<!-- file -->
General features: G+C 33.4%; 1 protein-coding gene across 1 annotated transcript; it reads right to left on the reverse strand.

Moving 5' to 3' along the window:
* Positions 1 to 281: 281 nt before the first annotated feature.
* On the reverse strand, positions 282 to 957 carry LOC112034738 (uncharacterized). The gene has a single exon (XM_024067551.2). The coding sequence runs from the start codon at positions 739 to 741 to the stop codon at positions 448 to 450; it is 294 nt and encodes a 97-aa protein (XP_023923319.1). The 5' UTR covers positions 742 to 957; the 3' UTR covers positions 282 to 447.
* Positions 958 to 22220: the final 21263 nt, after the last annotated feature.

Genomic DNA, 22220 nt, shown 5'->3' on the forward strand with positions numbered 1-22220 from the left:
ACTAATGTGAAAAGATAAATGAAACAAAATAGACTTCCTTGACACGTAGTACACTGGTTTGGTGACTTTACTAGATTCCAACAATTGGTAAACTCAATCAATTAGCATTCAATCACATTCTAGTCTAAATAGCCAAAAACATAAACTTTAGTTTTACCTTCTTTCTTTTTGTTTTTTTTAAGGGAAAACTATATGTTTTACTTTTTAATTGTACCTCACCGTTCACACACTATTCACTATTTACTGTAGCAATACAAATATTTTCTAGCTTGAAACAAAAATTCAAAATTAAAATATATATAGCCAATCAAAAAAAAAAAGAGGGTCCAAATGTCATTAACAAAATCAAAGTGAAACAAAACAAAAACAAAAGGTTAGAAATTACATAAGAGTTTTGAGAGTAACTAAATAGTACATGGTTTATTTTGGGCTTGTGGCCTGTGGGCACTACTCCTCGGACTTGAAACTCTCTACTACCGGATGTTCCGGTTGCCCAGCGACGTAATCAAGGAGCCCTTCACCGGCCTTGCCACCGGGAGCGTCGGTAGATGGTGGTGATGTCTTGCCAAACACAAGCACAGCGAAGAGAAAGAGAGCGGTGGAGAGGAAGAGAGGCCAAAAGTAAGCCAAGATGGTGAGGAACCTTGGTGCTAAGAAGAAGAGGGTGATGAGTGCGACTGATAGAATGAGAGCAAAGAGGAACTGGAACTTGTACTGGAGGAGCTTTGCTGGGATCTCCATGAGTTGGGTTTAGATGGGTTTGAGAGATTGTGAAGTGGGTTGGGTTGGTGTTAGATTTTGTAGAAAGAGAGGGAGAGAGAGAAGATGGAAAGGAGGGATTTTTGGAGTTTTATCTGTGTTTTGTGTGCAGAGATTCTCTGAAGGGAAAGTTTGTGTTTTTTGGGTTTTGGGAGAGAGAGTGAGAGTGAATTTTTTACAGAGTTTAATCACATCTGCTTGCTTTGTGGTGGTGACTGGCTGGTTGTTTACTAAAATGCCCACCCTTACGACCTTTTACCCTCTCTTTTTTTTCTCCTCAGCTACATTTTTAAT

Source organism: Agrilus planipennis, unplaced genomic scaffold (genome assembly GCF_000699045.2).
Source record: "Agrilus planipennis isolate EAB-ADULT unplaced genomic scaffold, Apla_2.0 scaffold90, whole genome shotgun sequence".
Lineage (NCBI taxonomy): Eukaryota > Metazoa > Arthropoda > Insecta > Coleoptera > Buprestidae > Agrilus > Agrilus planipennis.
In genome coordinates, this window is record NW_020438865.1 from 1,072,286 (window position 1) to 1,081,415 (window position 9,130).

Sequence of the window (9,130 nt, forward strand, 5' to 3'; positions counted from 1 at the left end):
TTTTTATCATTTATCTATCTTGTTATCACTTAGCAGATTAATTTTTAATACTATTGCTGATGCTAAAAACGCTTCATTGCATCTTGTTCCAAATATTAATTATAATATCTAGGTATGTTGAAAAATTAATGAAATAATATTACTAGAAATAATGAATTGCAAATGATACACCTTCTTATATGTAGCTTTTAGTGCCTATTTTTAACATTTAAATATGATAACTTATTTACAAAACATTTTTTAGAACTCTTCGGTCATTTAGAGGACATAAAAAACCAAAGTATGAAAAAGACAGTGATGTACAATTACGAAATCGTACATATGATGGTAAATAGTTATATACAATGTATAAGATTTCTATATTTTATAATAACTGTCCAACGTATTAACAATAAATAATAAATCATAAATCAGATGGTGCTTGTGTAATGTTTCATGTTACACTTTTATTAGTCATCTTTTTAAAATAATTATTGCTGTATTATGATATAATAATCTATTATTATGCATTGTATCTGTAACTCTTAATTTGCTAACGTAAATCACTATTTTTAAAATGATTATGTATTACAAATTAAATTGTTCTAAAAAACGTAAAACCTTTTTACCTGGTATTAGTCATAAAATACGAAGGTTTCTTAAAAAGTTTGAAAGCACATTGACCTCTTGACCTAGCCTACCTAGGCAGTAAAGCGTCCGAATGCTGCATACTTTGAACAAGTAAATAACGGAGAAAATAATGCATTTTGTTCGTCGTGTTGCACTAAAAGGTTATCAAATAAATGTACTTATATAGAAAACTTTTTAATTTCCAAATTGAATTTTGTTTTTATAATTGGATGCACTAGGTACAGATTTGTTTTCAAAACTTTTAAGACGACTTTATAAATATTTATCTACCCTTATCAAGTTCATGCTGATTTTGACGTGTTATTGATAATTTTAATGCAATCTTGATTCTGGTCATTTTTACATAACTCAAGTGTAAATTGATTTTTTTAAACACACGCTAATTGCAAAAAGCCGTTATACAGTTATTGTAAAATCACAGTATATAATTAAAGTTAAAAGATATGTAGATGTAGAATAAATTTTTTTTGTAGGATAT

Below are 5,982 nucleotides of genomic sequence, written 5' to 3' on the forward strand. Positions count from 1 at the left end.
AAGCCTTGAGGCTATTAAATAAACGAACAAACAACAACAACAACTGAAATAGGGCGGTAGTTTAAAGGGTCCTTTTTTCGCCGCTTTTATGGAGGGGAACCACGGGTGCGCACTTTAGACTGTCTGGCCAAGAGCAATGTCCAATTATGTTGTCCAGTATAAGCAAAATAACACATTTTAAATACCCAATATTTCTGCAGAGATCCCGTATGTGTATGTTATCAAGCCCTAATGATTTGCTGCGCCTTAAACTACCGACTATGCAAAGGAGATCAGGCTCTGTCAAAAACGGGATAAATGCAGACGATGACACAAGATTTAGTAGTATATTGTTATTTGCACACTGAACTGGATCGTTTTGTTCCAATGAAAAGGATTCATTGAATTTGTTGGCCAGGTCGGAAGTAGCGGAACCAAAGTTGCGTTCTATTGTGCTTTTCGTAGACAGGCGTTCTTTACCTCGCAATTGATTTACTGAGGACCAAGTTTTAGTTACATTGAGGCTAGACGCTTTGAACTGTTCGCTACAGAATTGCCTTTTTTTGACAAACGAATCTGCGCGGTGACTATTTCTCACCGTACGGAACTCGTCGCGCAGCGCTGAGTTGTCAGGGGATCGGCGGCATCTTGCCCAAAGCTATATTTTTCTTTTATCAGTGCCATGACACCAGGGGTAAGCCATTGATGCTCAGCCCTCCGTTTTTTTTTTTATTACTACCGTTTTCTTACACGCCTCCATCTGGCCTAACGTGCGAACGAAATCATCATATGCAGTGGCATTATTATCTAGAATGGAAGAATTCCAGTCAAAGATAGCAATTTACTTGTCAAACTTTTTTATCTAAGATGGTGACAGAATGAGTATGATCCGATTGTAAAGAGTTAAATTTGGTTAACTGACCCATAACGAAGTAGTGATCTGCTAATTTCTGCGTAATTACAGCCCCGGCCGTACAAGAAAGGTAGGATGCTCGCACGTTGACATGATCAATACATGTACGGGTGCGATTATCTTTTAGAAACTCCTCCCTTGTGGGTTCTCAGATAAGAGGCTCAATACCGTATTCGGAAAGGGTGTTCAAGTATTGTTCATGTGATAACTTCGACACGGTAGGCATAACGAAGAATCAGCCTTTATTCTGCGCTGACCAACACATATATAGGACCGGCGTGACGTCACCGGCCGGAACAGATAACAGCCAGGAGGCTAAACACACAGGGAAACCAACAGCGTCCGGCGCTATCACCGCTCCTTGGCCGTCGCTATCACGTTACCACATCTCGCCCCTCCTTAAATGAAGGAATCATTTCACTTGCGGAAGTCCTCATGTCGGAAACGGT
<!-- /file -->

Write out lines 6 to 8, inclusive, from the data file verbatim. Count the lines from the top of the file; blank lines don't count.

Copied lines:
Genomic DNA, 22220 nt, shown 5'->3' on the forward strand with positions numbered 1-22220 from the left:
ACTAATGTGAAAAGATAAATGAAACAAAATAGACTTCCTTGACACGTAGTACACTGGTTTGGTGACTTTACTAGATTCCAACAATTGGTAAACTCAATCAATTAGCATTCAATCACATTCTAGTCTAAATAGCCAAAAACATAAACTTTAGTTTTACCTTCTTTCTTTTTGTTTTTTTTAAGGGAAAACTATATGTTTTACTTTTTAATTGTACCTCACCGTTCACACACTATTCACTATTTACTGTAGCAATACAAATATTTTCTAGCTTGAAACAAAAATTCAAAATTAAAATATATATAGCCAATCAAAAAAAAAAAGAGGGTCCAAATGTCATTAACAAAATCAAAGTGAAACAAAACAAAAACAAAAGGTTAGAAATTACATAAGAGTTTTGAGAGTAACTAAATAGTACATGGTTTATTTTGGGCTTGTGGCCTGTGGGCACTACTCCTCGGACTTGAAACTCTCTACTACCGGATGTTCCGGTTGCCCAGCGACGTAATCAAGGAGCCCTTCACCGGCCTTGCCACCGGGAGCGTCGGTAGATGGTGGTGATGTCTTGCCAAACACAAGCACAGCGAAGAGAAAGAGAGCGGTGGAGAGGAAGAGAGGCCAAAAGTAAGCCAAGATGGTGAGGAACCTTGGTGCTAAGAAGAAGAGGGTGATGAGTGCGACTGATAGAATGAGAGCAAAGAGGAACTGGAACTTGTACTGGAGGAGCTTTGCTGGGATCTCCATGAGTTGGGTTTAGATGGGTTTGAGAGATTGTGAAGTGGGTTGGGTTGGTGTTAGATTTTGTAGAAAGAGAGGGAGAGAGAGAAGATGGAAAGGAGGGATTTTTGGAGTTTTATCTGTGTTTTGTGTGCAGAGATTCTCTGAAGGGAAAGTTTGTGTTTTTTGGGTTTTGGGAGAGAGAGTGAGAGTGAATTTTTTACAGAGTTTAATCACATCTGCTTGCTTTGTGGTGGTGACTGGCTGGTTGTTTACTAAAATGCCCACCCTTACGACCTTTTACCCTCTCTTTTTTTTCTCCTCAGCTACATTTTTAAT

Source organism: Agrilus planipennis, unplaced genomic scaffold (genome assembly GCF_000699045.2).